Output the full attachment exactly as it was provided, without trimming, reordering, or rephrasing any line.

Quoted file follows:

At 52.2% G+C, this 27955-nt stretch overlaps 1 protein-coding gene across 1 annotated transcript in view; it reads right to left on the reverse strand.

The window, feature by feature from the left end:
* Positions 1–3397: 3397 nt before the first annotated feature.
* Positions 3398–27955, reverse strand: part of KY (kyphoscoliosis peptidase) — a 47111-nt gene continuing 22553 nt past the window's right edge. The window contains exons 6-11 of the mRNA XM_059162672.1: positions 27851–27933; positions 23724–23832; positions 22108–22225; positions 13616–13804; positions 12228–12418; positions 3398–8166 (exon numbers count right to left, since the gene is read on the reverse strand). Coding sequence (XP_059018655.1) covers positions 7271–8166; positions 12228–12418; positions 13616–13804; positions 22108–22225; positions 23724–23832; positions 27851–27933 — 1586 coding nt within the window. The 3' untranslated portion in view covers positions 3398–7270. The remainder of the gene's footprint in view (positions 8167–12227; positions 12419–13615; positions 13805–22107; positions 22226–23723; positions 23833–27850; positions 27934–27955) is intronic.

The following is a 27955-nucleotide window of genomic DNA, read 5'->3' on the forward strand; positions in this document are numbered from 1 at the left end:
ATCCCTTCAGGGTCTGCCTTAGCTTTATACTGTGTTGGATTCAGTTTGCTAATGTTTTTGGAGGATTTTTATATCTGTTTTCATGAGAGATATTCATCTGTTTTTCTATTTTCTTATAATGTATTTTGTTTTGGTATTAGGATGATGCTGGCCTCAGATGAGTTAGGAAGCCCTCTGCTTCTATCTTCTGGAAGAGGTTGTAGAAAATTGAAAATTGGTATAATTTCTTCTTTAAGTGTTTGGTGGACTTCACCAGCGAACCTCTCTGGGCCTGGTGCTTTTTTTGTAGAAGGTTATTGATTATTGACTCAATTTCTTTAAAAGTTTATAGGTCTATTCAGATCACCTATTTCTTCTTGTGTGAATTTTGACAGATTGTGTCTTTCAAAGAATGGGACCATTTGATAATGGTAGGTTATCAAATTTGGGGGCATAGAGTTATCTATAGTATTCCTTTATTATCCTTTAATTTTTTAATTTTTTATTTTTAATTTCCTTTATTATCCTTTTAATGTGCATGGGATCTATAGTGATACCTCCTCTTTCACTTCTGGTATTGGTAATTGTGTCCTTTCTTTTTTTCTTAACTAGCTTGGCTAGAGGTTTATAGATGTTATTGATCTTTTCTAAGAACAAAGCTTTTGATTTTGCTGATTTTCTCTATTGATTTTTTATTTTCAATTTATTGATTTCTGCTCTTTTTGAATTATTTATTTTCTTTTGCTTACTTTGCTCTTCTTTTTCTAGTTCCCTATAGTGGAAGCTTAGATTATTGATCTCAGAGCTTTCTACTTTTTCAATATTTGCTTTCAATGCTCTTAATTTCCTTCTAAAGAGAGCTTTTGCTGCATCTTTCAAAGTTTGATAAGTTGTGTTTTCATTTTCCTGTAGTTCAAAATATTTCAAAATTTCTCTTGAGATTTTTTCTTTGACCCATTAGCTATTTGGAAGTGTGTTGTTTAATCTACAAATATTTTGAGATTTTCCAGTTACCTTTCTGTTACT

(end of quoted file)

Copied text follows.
At 52.2% G+C, this 27955-nt stretch overlaps 1 protein-coding gene across 1 annotated transcript in view; it reads right to left on the reverse strand.

The window, feature by feature from the left end:
* Positions 1–3397: 3397 nt before the first annotated feature.
* Positions 3398–27955, reverse strand: part of KY (kyphoscoliosis peptidase) — a 47111-nt gene continuing 22553 nt past the window's right edge. The window contains exons 6-11 of the mRNA XM_059162672.1: positions 27851–27933; positions 23724–23832; positions 22108–22225; positions 13616–13804; positions 12228–12418; positions 3398–8166 (exon numbers count right to left, since the gene is read on the reverse strand). Coding sequence (XP_059018655.1) covers positions 7271–8166; positions 12228–12418; positions 13616–13804; positions 22108–22225; positions 23724–23832; positions 27851–27933 — 1586 coding nt within the window. The 3' untranslated portion in view covers positions 3398–7270. The remainder of the gene's footprint in view (positions 8167–12227; positions 12419–13615; positions 13805–22107; positions 22226–23723; positions 23833–27850; positions 27934–27955) is intronic.

The following is a 27955-nucleotide window of genomic DNA, read 5'->3' on the forward strand; positions in this document are numbered from 1 at the left end:
ATCCCTTCAGGGTCTGCCTTAGCTTTATACTGTGTTGGATTCAGTTTGCTAATGTTTTTGGAGGATTTTTATATCTGTTTTCATGAGAGATATTCATCTGTTTTTCTATTTTCTTATAATGTATTTTGTTTTGGTATTAGGATGATGCTGGCCTCAGATGAGTTAGGAAGCCCTCTGCTTCTATCTTCTGGAAGAGGTTGTAGAAAATTGAAAATTGGTATAATTTCTTCTTTAAGTGTTTGGTGGACTTCACCAGCGAACCTCTCTGGGCCTGGTGCTTTTTTTGTAGAAGGTTATTGATTATTGACTCAATTTCTTTAAAAGTTTATAGGTCTATTCAGATCACCTATTTCTTCTTGTGTGAATTTTGACAGATTGTGTCTTTCAAAGAATGGGACCATTTGATAATGGTAGGTTATCAAATTTGGGGGCATAGAGTTATCTATAGTATTCCTTTATTATCCTTTAATTTTTTAATTTTTTATTTTTAATTTCCTTTATTATCCTTTTAATGTGCATGGGATCTATAGTGATACCTCCTCTTTCACTTCTGGTATTGGTAATTGTGTCCTTTCTTTTTTTCTTAACTAGCTTGGCTAGAGGTTTATAGATGTTATTGATCTTTTCTAAGAACAAAGCTTTTGATTTTGCTGATTTTCTCTATTGATTTTTTATTTTCAATTTATTGATTTCTGCTCTTTTTGAATTATTTATTTTCTTTTGCTTACTTTGCTCTTCTTTTTCTAGTTCCCTATAGTGGAAGCTTAGATTATTGATCTCAGAGCTTTCTACTTTTTCAATATTTGCTTTCAATGCTCTTAATTTCCTTCTAAAGAGAGCTTTTGCTGCATCTTTCAAAGTTTGATAAGTTGTGTTTTCATTTTCCTGTAGTTCAAAATATTTCAAAATTTCTCTTGAGATTTTTTCTTTGACCCATTAGCTATTTGGAAGTGTGTTGTTTAATCTACAAATATTTTGAGATTTTCCAGTTACCTTTCTGTTACT